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Domestic horses unfit to be returned to the wild

By Sam Penrod  |  Posted Jul 16th, 2008 @ 10:04pm



 

A horse abandoned on public lands in Millard County has officials warning people that domesticated horses have no place being left in the desert.

For someone who owns an old horse, the idea of turning it loose may sound better than just putting the horse down. But land managers warn that leaving a horse to live out its final days on the range is not only illegal but will mean a slow and painful death for the horse.

Seeing wild horses running on the range is a symbol of the American West. More than 3,000 horses run wild in Utah. But a photo of a horse abandoned near Delta illustrates just how tough the wild can be.

Jared Reddington, with the Salt Lake Wild Horse and Burro Center, said, "A domestic horse really has become dependent on us to take care of them, whereas a wild horse has that instinct to survive still bred into them."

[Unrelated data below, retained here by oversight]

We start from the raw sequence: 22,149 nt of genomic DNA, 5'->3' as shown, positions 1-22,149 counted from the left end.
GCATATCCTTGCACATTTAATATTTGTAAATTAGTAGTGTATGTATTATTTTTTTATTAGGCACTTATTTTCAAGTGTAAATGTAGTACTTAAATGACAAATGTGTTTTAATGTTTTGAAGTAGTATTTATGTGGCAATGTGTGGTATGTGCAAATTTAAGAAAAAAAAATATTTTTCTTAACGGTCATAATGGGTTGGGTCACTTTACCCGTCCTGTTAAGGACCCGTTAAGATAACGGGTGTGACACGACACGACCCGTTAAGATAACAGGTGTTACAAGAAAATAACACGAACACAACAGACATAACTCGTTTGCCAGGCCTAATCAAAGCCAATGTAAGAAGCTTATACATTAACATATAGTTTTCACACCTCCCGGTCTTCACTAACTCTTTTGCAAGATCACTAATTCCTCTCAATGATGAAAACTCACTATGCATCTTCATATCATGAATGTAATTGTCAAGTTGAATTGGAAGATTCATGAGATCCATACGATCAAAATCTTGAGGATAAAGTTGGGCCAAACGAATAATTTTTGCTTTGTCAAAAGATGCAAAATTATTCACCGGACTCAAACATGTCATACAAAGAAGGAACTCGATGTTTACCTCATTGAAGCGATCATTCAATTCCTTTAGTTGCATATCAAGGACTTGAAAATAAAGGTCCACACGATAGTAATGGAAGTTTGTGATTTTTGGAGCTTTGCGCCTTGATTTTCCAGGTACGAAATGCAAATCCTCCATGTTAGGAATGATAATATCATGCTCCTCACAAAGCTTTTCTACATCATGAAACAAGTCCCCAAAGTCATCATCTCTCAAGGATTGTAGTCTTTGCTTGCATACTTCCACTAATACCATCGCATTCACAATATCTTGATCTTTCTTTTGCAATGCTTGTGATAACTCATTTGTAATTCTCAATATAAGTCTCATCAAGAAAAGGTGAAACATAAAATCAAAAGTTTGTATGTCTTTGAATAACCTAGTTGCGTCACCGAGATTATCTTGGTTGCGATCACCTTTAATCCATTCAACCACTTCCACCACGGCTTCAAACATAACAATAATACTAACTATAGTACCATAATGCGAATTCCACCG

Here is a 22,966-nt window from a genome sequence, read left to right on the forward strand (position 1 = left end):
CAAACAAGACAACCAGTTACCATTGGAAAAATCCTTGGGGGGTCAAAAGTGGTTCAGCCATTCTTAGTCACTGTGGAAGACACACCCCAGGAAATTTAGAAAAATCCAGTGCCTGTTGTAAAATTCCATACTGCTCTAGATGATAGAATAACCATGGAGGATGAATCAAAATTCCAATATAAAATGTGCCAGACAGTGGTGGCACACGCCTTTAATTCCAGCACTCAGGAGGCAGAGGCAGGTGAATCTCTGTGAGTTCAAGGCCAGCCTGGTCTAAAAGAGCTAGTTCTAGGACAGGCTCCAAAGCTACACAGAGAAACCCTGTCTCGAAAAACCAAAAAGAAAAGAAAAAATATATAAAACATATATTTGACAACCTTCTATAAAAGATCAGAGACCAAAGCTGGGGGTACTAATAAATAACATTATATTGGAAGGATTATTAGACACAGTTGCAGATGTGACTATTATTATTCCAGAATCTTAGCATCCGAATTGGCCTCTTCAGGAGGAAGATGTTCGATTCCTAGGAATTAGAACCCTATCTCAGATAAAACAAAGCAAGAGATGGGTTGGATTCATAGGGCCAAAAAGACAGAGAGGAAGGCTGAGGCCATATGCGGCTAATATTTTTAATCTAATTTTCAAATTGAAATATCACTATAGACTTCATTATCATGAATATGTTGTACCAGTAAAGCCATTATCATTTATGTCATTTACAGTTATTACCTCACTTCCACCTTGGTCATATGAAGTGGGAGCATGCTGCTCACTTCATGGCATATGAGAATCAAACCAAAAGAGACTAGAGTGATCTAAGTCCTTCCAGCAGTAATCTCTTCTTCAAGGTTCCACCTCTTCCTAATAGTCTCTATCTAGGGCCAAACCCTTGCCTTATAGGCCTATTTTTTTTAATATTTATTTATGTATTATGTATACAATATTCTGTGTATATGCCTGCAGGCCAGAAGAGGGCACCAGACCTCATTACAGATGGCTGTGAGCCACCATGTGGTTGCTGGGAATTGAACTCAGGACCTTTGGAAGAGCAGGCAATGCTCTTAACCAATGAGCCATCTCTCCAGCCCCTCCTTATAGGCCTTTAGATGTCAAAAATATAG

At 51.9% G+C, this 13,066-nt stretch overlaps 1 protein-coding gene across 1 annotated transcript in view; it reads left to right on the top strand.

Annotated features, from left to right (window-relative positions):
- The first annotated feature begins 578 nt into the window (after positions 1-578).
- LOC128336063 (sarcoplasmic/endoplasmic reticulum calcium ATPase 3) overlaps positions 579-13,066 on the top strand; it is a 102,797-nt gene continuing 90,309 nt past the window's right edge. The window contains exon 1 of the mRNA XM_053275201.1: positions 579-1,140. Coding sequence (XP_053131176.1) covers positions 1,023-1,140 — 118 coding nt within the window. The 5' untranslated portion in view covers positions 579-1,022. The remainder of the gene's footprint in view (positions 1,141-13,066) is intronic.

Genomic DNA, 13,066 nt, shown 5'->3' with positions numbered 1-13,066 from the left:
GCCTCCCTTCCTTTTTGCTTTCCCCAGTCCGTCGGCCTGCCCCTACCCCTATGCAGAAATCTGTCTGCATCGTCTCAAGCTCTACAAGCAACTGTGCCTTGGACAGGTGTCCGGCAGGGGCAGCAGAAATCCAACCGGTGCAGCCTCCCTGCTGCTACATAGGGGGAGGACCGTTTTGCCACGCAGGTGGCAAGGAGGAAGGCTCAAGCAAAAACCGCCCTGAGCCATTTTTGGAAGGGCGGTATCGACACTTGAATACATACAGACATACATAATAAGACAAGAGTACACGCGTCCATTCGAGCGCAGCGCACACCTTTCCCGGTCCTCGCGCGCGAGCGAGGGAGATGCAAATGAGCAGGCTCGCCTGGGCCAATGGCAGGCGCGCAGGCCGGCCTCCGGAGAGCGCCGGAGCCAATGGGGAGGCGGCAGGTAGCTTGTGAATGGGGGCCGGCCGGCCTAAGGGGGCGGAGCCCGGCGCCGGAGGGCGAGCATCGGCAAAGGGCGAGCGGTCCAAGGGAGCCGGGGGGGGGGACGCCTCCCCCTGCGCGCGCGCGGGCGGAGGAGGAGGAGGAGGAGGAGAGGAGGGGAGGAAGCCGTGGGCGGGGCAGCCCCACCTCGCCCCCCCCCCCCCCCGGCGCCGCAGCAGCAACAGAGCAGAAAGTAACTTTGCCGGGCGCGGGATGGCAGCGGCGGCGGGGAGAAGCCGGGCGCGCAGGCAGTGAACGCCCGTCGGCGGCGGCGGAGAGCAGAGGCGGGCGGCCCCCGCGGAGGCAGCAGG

The horse was near death when it was discovered June 27th, and even after two weeks of veterinary care, the photos taken Friday show the horse still appears to be starving.

With no more horse slaughterhouses in the United States, horses can't be sold at auctions, and the cost of feeding an old horse leaves some owners feeling they have no other option. "If you turn an animal out, they are not going to know where the water is, they are not going to know what feed is available for them. You will surely see a bunch of grass out there, but some grasses aren't palatable for them," Reddington said.

Wild horse herds are managed by the Bureau of Land Management. At the Salt Lake Wild Horse and Burro Center in Herriman, wild horses that have been rounded up to manage horse herds in the wild are prepared for adoption. And when any horse begins to depend on humans, it can't go back to the wild.

"They are dependent on us to take care of them, and so if we turn them out, we think we're doing something that is going to benefit the animal, but in reality, you are hurting the animal more," Reddington said.

The horse found in the desert a couple of weeks ago is said to be improving. If no one claims the horse, officials will try to adopt it out or may be forced to put the horse down. If you have information on the abandoned horse or who it belongs to, contact the Millard County Sheriff.

E-mail: spenrod@ksl.com

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